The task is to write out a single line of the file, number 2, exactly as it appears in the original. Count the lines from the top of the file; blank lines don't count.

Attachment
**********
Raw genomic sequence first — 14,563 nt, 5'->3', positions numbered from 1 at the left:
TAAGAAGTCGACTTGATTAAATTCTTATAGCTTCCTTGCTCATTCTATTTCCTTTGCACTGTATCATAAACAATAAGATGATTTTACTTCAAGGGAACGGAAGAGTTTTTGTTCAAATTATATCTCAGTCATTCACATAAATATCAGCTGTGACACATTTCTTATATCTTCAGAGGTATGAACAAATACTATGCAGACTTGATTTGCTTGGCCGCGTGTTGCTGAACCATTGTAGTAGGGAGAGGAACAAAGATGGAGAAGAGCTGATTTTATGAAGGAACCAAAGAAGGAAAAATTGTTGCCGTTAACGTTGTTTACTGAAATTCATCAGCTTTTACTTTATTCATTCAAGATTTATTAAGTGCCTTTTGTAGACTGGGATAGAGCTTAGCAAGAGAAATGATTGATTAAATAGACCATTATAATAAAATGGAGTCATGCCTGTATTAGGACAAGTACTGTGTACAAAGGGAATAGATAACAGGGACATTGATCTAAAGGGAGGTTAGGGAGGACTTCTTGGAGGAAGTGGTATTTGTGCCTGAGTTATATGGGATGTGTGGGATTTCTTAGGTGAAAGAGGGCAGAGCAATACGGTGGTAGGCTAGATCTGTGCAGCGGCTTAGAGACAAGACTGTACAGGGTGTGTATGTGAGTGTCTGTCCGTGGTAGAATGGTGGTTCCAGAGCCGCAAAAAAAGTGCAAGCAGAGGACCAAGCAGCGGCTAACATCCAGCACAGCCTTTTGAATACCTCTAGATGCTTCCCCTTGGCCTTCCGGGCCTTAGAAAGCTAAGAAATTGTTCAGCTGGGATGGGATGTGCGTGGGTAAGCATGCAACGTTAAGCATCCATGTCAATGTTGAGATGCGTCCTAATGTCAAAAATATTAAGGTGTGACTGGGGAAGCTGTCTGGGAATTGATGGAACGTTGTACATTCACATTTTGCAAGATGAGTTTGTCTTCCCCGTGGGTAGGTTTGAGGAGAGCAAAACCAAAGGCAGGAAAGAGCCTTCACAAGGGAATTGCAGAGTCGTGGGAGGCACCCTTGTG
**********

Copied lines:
TAAGAAGTCGACTTGATTAAATTCTTATAGCTTCCTTGCTCATTCTATTTCCTTTGCACTGTATCATAAACAATAAGATGATTTTACTTCAAGGGAACGGAAGAGTTTTTGTTCAAATTATATCTCAGTCATTCACATAAATATCAGCTGTGACACATTTCTTATATCTTCAGAGGTATGAACAAATACTATGCAGACTTGATTTGCTTGGCCGCGTGTTGCTGAACCATTGTAGTAGGGAGAGGAACAAAGATGGAGAAGAGCTGATTTTATGAAGGAACCAAAGAAGGAAAAATTGTTGCCGTTAACGTTGTTTACTGAAATTCATCAGCTTTTACTTTATTCATTCAAGATTTATTAAGTGCCTTTTGTAGACTGGGATAGAGCTTAGCAAGAGAAATGATTGATTAAATAGACCATTATAATAAAATGGAGTCATGCCTGTATTAGGACAAGTACTGTGTACAAAGGGAATAGATAACAGGGACATTGATCTAAAGGGAGGTTAGGGAGGACTTCTTGGAGGAAGTGGTATTTGTGCCTGAGTTATATGGGATGTGTGGGATTTCTTAGGTGAAAGAGGGCAGAGCAATACGGTGGTAGGCTAGATCTGTGCAGCGGCTTAGAGACAAGACTGTACAGGGTGTGTATGTGAGTGTCTGTCCGTGGTAGAATGGTGGTTCCAGAGCCGCAAAAAAAGTGCAAGCAGAGGACCAAGCAGCGGCTAACATCCAGCACAGCCTTTTGAATACCTCTAGATGCTTCCCCTTGGCCTTCCGGGCCTTAGAAAGCTAAGAAATTGTTCAGCTGGGATGGGATGTGCGTGGGTAAGCATGCAACGTTAAGCATCCATGTCAATGTTGAGATGCGTCCTAATGTCAAAAATATTAAGGTGTGACTGGGGAAGCTGTCTGGGAATTGATGGAACGTTGTACATTCACATTTTGCAAGATGAGTTTGTCTTCCCCGTGGGTAGGTTTGAGGAGAGCAAAACCAAAGGCAGGAAAGAGCCTTCACAAGGGAATTGCAGAGTCGTGGGAGGCACCCTTGTG